Swing, by contrast, contains no heavyweight peers. Instead, its components are “lightweight,” that is, have no corresponding native components. In fact, the underlying native toolkit is unaware of Swing's components, so nearly all of the components' functionality must be provided by Swing.
When a user interacts with a computer by typing on the keyboard or clicking the mouse on different areas of the computer screen, the underlying native platform informs the appropriate application of the user's actions by means of native “events.” These events are platform-specific and contain different information depending on the action that the user performed. For example, if the user typed a key on the keyboard, the underlying platform might generate a “key pressed” event when the key was pressed and a “key released event” when the key was released. The events will contain various information about the user action, such as which key was pressed and released or the state of the keyboard (e.g., the CAPS-LOCK key) during the user's actions.
As mentioned above, the events are generated by the underlying platform and are therefore platform-specific. Different platforms will generate different events in response to the same user actions, and the events themselves will contain different information depending on the platform that generated them. Another difference between platforms may be the way in which events are delivered to the appropriate application. On some systems, events might be placed on a queue, and it is the application's responsibility to dequeue the events and process them. On other systems, the application may register a special procedure, called an “event handler,” with the underlying platform. This event handler will be called whenever the platform wishes to deliver an event to that application.
These platform differences in events and event delivery mechanisms are some of the reasons that, prior to the Java™ platform's introduction, it was impossible for developers to write applications that worked on multiple platforms without customizing the application for each platform. The Java™ user interface toolkits address this problem by providing a uniform event model for all platforms on which the Java™ platform is implemented. The Java™ implementation hides both the native delivery mechanism and the native events themselves from its applications by registering native handlers or dequeuing native events as appropriate. Then, based on the native events it receives, it generates the appropriate “Java™ events” and delivers them to its applications via a mechanism of its own (typically by calling Java™ event handlers registered by the Java™ application.)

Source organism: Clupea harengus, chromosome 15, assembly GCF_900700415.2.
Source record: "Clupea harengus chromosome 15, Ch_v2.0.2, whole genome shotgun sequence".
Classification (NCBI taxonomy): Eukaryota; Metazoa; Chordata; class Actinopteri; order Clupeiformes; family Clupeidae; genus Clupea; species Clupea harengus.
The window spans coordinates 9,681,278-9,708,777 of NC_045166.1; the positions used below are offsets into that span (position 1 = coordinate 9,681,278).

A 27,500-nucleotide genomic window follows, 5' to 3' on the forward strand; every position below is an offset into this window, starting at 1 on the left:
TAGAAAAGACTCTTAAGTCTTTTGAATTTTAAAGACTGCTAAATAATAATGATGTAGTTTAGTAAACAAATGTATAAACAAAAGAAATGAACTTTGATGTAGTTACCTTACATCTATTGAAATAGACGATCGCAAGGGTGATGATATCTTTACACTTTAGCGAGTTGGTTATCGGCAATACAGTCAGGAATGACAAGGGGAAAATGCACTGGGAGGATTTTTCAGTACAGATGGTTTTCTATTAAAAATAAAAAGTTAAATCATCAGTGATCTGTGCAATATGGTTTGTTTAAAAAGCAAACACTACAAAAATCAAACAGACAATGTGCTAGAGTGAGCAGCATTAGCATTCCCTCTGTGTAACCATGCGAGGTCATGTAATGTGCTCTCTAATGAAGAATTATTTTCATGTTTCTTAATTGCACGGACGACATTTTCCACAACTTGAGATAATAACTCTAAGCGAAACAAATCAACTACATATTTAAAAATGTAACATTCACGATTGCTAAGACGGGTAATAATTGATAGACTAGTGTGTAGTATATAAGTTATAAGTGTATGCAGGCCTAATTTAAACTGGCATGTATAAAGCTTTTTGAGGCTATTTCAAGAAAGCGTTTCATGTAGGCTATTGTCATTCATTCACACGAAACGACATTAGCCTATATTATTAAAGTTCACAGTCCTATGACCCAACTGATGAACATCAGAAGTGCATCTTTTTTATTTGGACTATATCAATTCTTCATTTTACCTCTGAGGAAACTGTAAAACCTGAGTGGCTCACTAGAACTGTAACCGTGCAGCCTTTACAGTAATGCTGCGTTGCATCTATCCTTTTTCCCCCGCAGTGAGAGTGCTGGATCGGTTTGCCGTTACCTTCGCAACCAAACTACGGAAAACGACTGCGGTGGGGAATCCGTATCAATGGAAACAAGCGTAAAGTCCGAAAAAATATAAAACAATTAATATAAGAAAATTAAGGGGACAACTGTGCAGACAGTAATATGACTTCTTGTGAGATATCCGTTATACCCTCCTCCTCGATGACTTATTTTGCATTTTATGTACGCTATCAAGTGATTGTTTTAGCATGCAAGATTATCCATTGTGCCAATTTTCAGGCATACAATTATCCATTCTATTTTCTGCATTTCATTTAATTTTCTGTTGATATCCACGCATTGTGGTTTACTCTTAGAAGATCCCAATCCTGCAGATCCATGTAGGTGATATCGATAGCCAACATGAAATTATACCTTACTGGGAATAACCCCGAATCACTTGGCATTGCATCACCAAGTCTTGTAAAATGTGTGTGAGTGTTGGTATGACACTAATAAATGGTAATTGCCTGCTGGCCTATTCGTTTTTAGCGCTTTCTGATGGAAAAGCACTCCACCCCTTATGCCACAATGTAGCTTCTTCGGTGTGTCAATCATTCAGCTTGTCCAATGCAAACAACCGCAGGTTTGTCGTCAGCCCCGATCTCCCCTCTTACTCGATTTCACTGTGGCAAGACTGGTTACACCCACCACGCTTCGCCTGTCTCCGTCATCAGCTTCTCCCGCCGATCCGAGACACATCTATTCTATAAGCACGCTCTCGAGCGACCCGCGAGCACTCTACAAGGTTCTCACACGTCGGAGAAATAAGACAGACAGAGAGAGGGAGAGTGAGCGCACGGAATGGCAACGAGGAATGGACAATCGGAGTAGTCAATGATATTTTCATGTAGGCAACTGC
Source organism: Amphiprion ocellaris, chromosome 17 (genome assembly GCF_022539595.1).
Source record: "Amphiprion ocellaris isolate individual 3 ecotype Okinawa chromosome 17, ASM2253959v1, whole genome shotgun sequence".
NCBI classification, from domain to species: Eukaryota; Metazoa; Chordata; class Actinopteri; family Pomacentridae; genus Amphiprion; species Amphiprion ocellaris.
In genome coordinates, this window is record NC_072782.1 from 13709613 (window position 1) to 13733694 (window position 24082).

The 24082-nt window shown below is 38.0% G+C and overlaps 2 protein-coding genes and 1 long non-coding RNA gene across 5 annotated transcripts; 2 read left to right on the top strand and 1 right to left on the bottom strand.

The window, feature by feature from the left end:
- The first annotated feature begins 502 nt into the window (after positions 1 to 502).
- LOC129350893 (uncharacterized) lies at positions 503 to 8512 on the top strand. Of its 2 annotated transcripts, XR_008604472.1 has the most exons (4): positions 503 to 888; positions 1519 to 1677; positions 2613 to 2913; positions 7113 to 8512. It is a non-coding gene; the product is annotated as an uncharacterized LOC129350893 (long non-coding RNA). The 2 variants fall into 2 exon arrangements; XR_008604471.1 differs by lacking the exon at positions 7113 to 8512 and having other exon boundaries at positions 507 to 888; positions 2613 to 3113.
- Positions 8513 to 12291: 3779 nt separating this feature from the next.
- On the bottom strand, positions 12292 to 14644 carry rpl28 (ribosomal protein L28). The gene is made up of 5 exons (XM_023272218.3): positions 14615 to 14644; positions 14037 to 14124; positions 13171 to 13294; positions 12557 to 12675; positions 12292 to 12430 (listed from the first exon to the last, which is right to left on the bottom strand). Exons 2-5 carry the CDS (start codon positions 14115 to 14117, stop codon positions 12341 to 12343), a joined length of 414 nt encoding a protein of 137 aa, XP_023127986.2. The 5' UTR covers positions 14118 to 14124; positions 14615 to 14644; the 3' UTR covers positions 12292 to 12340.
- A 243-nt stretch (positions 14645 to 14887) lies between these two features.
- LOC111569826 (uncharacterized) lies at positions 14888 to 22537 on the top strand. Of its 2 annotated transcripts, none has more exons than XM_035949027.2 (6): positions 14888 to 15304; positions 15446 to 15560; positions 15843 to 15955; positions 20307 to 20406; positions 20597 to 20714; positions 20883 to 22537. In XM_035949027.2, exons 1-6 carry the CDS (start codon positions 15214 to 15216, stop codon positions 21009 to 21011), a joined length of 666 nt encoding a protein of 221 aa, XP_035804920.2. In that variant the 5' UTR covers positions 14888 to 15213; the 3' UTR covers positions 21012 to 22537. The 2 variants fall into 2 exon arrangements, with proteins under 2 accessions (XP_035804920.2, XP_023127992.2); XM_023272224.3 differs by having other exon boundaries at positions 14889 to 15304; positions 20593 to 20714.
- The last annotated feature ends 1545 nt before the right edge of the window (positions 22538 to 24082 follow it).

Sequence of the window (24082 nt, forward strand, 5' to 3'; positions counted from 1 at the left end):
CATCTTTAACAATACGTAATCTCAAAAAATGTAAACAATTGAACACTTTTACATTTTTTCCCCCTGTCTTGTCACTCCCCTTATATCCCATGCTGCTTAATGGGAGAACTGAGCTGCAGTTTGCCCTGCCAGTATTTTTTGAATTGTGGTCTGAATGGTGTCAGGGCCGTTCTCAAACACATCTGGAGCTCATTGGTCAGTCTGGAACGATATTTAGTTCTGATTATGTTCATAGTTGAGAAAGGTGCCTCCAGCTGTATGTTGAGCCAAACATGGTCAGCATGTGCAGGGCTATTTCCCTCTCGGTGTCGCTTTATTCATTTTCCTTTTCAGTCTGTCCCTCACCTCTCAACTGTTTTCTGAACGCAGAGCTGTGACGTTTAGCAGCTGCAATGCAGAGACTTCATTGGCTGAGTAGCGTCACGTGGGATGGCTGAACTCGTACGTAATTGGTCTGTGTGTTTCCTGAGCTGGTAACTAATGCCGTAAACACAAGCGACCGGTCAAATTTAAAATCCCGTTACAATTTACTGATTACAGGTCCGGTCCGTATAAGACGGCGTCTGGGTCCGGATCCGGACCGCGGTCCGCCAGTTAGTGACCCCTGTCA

Because different platforms generate different native events, it follows that there is not a one-to-one mapping between native events and Java™ events. Also, because native events on different platforms contain different information, in some cases platform-specific information may be omitted from a Java™ event, while in other cases information not present in a native event may need to be computed for inclusion in a Java™ event. It is the job of the Java™ implementation on each platform to unify these differences so that Java™ applications on different platforms receive the same sequence of Java™ events when exposed to the same user actions.
Referring back to prior art
In addition to decorated windows, AWT defines a different kind of top-level window called an “undecorated window.” An undecorated window does not have a title bar and can never be the active window. An example of such a window is shown in prior art
On most platforms, only a descendant of the active window can be the focus owner, but Java™ undecorated windows can never be active. (Note that a descendant as referred to herein may not be proper—that is, the window itself is considered one of its descendants.) Therefore, native platforms' definitions of focus dictate that no descendant of a Java™ undecorated window could ever be the focus owner. On the other hand, AWT's definition of undecorated windows requires that their descendants be capable of receiving keystrokes. It is the responsibility of the Java™ implementation on each platform to reconcile the platform's definition of focus with the requirements of the Java™ platform.
Therefore, a need exists for a mechanism by which keystrokes can be delivered to windows that cannot be active, such as AWT's undecorated windows, without violating the native platform's definition of focus.
In one aspect, the invention relates to a method for delivering keystrokes to descendants of an inactive window which comprises remembering a descendant of the inactive window as the next focus owner when the descendant receives a focus-in event, creating a focus proxy for the inactive window and issuing a request to set focus to the focus proxy, marking the next focus owner as the true focus owner when the focus proxy receives a focus-in event, and directing the focus-in event received by the focus proxy to the true focus owner.
In another aspect, the invention relates to a method for delivering keystrokes to descendants of an inactive window which comprises remembering a descendant of the inactive window as the next focus owner when the descendant receives a focus-in event, creating a focus proxy for the inactive window and issuing a request to set focus to the focus proxy, marking the next focus owner as the true focus owner when the focus proxy receives a focus-in event, directing the focus-in event received by the focus proxy to the true focus owner, and directing a key event received by the focus proxy to the true focus owner.